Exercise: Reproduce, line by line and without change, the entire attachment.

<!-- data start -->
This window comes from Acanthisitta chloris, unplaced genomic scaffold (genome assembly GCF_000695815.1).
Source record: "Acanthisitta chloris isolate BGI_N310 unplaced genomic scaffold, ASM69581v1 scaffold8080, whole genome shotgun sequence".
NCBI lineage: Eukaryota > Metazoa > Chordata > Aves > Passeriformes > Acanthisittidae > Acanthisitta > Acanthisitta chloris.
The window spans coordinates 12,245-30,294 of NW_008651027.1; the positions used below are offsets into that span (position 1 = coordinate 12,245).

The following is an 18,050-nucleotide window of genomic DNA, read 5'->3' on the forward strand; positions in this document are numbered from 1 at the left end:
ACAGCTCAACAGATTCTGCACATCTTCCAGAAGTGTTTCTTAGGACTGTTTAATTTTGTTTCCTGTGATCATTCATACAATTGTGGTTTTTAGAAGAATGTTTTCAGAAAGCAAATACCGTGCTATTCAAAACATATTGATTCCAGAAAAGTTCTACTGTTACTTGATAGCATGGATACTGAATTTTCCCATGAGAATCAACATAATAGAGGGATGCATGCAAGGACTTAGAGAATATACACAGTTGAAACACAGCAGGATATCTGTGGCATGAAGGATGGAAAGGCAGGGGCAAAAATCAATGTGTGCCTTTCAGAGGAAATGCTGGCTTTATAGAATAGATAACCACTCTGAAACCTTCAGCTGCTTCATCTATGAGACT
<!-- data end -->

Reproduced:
This window comes from Acanthisitta chloris, unplaced genomic scaffold (genome assembly GCF_000695815.1).
Source record: "Acanthisitta chloris isolate BGI_N310 unplaced genomic scaffold, ASM69581v1 scaffold8080, whole genome shotgun sequence".
NCBI lineage: Eukaryota > Metazoa > Chordata > Aves > Passeriformes > Acanthisittidae > Acanthisitta > Acanthisitta chloris.
The window spans coordinates 12,245-30,294 of NW_008651027.1; the positions used below are offsets into that span (position 1 = coordinate 12,245).

The following is an 18,050-nucleotide window of genomic DNA, read 5'->3' on the forward strand; positions in this document are numbered from 1 at the left end:
ACAGCTCAACAGATTCTGCACATCTTCCAGAAGTGTTTCTTAGGACTGTTTAATTTTGTTTCCTGTGATCATTCATACAATTGTGGTTTTTAGAAGAATGTTTTCAGAAAGCAAATACCGTGCTATTCAAAACATATTGATTCCAGAAAAGTTCTACTGTTACTTGATAGCATGGATACTGAATTTTCCCATGAGAATCAACATAATAGAGGGATGCATGCAAGGACTTAGAGAATATACACAGTTGAAACACAGCAGGATATCTGTGGCATGAAGGATGGAAAGGCAGGGGCAAAAATCAATGTGTGCCTTTCAGAGGAAATGCTGGCTTTATAGAATAGATAACCACTCTGAAACCTTCAGCTGCTTCATCTATGAGACT